In the vulnerable seniors category, the Association coopérative d’économie familiale de l’Outaouais (ACEFO) has been working for over 50 years to protect consumer rights. Its PALEF project, which helps seniors feel independent and become financially self-sufficient, presents a play called Comptes en souffrance : au-delà des mots, les maux, to help seniors cope with financial fraud. The target audience is made up of isolated and vulnerable seniors from the area. Local visits to rural areas, conferences and meetings over coffee are also set up to broach the delicate subject of financial abuse among seniors. The goal is to prepare them to recognize and prevent fraud. (https://acefo.org/)

Lastly, an intergenerational prize was awarded to community kitchens working together in Gatineau for Collation pour tous (Snacks for all)!  This community kitchen project bridges the gap between students and seniors from three underprivileged neighbourhoods. They prepare nutritious snacks using unsold fruits and vegetables. Autistic youths contribute to the project by sorting through the foodstuffs, which is picked up daily at a grocer, and by helping the volunteers in the kitchen. Any leftovers are given to community organizations. Thanks to the ShineBEYOND prize, the project can be extended to include a fourth neighbourhood. The initiative contributes to the well-being of its various participants and the community as a whole by supporting the local economy and reducing food waste. (https://cuisinescollectivesgatineau.ca/).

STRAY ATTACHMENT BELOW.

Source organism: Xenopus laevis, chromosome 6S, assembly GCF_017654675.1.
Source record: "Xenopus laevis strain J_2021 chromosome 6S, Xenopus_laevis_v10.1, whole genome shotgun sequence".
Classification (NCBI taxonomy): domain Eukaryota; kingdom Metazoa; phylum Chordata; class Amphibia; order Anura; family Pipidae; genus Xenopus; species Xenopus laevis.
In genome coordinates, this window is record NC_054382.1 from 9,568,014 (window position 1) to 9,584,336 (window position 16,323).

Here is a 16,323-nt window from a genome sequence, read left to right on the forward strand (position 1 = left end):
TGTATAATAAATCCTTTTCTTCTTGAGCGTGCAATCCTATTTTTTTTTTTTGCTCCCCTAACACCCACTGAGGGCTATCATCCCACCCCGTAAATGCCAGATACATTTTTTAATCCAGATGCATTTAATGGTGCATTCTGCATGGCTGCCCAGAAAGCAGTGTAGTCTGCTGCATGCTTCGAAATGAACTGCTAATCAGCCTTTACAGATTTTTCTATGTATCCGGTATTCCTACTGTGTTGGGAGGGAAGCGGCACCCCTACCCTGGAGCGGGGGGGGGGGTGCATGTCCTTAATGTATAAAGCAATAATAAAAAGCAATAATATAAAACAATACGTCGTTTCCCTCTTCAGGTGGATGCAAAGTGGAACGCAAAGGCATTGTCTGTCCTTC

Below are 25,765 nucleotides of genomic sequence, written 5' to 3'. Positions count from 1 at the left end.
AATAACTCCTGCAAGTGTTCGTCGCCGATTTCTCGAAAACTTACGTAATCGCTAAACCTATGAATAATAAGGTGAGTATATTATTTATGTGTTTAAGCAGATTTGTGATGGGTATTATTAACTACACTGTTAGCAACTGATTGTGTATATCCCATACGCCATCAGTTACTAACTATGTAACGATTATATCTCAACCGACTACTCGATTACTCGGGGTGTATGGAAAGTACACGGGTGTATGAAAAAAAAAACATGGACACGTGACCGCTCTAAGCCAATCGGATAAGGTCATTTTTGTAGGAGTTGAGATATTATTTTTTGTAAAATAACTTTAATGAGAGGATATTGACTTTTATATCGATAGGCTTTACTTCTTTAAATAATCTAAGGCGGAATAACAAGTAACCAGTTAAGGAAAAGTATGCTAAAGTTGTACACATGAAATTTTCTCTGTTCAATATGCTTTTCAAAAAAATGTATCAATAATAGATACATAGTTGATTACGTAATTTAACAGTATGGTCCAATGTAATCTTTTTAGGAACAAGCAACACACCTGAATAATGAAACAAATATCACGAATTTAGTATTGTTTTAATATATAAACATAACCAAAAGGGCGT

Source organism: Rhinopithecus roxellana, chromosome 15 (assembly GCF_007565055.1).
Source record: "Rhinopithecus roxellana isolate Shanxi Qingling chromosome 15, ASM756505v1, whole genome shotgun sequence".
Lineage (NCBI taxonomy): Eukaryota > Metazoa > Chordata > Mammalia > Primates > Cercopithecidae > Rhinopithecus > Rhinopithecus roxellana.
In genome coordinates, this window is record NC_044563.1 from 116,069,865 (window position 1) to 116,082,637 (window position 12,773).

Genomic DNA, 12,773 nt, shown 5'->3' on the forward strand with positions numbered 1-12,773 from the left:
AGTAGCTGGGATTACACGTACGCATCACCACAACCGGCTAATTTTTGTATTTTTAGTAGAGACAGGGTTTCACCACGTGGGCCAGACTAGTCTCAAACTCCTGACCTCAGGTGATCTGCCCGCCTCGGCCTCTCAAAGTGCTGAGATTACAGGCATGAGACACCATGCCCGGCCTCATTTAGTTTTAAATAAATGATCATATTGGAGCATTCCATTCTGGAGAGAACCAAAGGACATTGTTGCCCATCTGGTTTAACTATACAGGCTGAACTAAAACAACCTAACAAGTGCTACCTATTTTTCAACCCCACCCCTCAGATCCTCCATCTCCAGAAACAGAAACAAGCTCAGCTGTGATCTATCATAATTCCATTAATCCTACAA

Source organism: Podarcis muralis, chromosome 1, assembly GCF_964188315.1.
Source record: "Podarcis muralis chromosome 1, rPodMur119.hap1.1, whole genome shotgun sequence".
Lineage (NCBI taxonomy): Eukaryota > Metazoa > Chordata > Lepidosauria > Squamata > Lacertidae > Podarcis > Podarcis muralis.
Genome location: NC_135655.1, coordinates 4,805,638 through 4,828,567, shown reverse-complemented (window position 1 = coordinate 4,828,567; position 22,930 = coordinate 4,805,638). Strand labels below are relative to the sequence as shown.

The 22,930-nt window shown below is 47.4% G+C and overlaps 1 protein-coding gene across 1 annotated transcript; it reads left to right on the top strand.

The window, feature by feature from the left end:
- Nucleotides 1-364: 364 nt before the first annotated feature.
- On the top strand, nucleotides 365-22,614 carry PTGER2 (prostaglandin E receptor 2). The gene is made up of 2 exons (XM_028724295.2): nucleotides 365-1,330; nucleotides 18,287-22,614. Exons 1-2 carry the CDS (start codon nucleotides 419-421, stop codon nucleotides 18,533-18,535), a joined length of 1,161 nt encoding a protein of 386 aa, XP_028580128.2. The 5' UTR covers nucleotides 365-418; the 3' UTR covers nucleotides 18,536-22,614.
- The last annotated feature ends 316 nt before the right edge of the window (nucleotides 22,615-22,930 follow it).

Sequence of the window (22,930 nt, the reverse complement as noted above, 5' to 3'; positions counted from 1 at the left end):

In line with La Capitale’s values of social commitment and responsibility and its people-first attitude, the company donated $1.8M to more than 220 organizations in Quebec and across Canada in 2019, through its La Capitale Foundation. The Foundation’s objective is to improve the quality of life for individuals, in particular those with autism or an intellectual disability as well as vulnerable seniors.

For information about the winning projects:

https://www.lacapitale.com/shinebeyond/selected-projects

About La Capitale

La Capitale Insurance and Financial Services, created in 1940, has a strong presence across Quebec and throughout Canada. With over 2,686 employees and guided by the values of mutualism on which it was founded, La Capitale works with clients to build, protect and value what they feel counts for their financial security. It offers insurance products and financial services to the general public as well as to Quebec public service employees. With assets of $7.4 billion, La Capitale occupies a choice position among leading insurers in Canada. Given the key social and economic role La Capitale plays, it is proud to contribute to the progress and well-being of the whole community through the La Capitale Foundation.